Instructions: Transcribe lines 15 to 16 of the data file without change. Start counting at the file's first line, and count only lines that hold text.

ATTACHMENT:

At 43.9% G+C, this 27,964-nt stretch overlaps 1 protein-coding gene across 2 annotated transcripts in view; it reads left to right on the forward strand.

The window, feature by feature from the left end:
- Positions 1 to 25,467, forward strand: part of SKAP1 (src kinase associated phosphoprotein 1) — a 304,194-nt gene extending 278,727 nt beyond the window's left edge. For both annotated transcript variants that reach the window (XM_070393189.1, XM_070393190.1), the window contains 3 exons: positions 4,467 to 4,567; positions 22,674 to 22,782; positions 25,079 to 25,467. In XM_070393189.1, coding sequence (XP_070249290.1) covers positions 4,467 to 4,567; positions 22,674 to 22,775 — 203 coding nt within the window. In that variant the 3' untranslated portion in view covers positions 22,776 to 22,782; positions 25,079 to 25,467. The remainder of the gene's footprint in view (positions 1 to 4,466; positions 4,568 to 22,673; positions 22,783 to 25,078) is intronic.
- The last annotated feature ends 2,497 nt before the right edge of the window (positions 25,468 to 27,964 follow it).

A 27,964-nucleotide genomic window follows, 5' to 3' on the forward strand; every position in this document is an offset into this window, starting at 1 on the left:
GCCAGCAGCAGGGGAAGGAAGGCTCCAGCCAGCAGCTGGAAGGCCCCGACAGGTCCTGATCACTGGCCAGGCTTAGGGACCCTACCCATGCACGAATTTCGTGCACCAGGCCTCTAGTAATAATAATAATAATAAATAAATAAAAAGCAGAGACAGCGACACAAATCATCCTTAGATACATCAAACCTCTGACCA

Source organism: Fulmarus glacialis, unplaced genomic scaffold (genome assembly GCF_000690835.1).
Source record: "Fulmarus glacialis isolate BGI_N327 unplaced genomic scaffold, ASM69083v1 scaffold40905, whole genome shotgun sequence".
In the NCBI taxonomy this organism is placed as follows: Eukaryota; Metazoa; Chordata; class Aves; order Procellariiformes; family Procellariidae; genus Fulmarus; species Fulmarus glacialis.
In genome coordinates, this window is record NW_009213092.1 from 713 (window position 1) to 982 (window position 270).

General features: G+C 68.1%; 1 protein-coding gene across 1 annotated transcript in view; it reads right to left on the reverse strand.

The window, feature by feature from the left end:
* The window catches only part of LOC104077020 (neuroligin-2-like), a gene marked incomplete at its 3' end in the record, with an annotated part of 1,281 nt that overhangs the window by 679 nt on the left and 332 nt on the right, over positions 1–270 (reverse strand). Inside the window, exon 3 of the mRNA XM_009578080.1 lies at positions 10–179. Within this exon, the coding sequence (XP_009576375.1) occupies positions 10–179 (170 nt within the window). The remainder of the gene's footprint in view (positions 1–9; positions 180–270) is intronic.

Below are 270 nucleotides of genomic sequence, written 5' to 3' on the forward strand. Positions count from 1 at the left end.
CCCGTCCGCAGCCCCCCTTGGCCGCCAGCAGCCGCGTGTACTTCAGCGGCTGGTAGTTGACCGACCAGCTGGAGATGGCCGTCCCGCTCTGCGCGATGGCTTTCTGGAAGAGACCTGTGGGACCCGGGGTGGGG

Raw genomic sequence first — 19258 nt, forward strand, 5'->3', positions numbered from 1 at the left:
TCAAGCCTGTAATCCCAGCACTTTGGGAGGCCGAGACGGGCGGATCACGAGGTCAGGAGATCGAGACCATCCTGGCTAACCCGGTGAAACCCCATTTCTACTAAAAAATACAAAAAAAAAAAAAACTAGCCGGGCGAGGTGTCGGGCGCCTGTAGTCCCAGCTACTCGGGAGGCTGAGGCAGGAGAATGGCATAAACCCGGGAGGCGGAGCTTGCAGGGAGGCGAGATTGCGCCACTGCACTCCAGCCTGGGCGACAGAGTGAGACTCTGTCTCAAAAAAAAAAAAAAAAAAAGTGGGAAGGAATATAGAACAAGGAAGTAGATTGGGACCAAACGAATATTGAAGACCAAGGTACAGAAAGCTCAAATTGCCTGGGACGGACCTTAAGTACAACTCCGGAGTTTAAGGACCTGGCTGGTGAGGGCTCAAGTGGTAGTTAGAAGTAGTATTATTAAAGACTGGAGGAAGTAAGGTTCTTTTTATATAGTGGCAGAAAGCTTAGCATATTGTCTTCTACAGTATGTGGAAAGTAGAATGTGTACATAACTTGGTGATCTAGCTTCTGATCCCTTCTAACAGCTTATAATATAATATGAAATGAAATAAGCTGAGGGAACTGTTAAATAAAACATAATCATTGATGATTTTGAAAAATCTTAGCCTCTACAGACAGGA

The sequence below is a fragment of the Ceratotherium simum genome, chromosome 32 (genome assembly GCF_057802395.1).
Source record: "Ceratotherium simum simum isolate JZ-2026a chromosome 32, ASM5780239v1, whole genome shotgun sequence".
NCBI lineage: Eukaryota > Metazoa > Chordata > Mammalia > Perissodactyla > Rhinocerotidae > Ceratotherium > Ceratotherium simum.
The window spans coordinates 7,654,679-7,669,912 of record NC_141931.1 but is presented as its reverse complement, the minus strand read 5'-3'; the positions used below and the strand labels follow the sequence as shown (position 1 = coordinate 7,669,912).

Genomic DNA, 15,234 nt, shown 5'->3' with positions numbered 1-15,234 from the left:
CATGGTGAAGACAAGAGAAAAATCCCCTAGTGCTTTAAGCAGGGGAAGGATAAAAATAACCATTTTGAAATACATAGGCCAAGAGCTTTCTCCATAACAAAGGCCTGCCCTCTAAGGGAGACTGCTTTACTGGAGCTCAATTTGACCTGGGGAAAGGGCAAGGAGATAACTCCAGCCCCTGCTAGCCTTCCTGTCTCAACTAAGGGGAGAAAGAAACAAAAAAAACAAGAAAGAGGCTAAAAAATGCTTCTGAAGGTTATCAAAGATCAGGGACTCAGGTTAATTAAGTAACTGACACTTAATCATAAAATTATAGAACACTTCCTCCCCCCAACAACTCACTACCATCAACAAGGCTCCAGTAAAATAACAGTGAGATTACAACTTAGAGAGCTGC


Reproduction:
CCCGTCCGCAGCCCCCCTTGGCCGCCAGCAGCCGCGTGTACTTCAGCGGCTGGTAGTTGACCGACCAGCTGGAGATGGCCGTCCCGCTCTGCGCGATGGCTTTCTGGAAGAGACCTGTGGGACCCGGGGTGGGG

Raw genomic sequence first — 19258 nt, forward strand, 5'->3', positions numbered from 1 at the left: